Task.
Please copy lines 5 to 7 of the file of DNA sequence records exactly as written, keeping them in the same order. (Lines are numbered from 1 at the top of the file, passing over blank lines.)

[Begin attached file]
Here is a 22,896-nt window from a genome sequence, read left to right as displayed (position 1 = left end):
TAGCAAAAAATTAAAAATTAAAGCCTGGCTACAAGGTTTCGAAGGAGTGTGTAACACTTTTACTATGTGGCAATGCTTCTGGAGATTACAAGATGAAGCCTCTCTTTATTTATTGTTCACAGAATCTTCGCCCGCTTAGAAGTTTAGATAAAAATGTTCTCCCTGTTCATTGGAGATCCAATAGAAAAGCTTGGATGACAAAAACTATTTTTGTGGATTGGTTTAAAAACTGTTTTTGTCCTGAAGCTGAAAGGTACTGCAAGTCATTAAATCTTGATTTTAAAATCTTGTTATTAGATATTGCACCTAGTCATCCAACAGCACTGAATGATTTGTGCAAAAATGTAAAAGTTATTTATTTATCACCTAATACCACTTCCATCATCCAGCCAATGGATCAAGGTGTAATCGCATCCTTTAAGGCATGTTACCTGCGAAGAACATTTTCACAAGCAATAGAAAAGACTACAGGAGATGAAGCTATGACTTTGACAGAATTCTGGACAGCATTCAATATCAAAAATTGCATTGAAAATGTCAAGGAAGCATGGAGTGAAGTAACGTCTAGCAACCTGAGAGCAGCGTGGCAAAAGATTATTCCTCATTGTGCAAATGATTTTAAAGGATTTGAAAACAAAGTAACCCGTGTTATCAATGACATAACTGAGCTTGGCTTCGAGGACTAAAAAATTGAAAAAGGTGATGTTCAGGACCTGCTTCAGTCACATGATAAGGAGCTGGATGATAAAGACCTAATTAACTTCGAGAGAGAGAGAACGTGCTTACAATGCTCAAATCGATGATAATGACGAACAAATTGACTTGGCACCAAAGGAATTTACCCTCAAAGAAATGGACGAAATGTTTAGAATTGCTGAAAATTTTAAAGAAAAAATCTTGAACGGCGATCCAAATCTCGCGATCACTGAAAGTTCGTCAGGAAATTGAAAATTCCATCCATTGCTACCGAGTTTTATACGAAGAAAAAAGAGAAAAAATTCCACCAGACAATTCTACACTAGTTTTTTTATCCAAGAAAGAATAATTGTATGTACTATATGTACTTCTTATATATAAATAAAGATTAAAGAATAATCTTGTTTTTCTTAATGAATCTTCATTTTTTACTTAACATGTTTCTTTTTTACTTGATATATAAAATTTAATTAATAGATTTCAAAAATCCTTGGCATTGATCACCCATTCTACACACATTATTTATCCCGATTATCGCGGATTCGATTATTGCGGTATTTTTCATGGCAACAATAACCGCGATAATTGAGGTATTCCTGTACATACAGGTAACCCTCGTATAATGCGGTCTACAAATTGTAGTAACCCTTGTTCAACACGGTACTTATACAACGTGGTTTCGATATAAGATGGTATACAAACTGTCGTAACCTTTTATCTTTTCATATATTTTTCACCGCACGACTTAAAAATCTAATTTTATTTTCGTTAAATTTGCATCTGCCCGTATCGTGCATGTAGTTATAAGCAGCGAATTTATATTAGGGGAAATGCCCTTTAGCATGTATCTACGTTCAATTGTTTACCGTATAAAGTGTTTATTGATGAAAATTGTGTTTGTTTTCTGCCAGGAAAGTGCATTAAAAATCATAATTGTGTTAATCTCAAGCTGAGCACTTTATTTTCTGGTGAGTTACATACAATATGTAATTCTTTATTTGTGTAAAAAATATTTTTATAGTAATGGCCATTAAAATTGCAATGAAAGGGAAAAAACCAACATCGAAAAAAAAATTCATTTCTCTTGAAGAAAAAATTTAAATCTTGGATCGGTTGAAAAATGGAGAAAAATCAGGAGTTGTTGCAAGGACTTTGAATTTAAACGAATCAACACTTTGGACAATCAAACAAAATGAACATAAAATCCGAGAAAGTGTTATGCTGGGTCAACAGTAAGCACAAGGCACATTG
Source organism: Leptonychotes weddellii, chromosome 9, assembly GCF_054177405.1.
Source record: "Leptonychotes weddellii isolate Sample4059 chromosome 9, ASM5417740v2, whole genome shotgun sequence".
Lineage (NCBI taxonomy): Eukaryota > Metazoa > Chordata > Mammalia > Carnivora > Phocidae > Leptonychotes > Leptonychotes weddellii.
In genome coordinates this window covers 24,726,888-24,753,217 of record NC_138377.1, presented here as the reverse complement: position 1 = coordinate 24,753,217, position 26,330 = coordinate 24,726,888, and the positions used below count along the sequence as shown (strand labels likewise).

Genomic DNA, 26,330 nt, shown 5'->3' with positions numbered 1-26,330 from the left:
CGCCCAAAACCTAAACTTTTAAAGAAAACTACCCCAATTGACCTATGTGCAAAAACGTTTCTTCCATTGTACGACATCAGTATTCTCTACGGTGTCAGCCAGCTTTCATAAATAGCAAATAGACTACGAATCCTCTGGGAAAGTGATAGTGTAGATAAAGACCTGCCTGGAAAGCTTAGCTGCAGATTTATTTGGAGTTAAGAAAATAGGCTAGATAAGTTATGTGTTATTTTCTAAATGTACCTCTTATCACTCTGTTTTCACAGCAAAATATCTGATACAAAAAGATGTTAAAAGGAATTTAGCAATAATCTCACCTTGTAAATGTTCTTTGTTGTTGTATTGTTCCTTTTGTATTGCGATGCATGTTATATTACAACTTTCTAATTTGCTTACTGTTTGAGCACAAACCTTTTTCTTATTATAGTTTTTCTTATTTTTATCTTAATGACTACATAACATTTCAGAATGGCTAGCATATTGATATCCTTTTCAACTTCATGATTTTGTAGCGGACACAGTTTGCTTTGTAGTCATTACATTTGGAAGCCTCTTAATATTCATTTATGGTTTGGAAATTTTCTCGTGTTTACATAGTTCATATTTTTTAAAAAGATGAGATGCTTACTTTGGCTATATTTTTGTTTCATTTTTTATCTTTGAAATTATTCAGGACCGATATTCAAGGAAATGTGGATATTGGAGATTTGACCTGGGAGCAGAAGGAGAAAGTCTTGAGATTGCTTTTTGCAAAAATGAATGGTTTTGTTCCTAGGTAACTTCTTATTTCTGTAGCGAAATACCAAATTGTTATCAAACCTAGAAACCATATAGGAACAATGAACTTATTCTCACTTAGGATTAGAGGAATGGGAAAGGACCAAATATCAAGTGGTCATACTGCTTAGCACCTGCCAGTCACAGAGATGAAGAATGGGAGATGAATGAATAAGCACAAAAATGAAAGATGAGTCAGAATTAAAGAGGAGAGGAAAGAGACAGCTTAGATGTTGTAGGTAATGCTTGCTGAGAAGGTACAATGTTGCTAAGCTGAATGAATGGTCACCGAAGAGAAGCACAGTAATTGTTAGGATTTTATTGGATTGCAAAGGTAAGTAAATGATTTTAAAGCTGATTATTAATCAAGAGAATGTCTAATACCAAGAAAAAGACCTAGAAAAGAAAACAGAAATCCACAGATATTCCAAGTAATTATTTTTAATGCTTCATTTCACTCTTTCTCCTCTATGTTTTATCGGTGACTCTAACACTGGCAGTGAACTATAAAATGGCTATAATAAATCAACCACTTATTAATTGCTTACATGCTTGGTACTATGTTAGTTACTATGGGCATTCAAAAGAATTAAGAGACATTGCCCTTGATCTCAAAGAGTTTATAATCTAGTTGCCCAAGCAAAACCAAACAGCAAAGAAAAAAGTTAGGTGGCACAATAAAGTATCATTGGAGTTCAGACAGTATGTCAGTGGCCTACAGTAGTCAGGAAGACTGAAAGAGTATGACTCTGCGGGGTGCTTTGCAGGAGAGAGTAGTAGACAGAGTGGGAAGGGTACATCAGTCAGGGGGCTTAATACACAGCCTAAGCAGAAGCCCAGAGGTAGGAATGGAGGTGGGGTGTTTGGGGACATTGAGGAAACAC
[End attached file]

Lineage (NCBI taxonomy): Eukaryota > Metazoa > Chordata > Mammalia > Carnivora > Phocidae > Leptonychotes > Leptonychotes weddellii.
In genome coordinates this window covers 24,726,888-24,753,217 of record NC_138377.1, presented here as the reverse complement: position 1 = coordinate 24,753,217, position 26,330 = coordinate 24,726,888, and the positions used below count along the sequence as shown (strand labels likewise).

Genomic DNA, 26,330 nt, shown 5'->3' with positions numbered 1-26,330 from the left: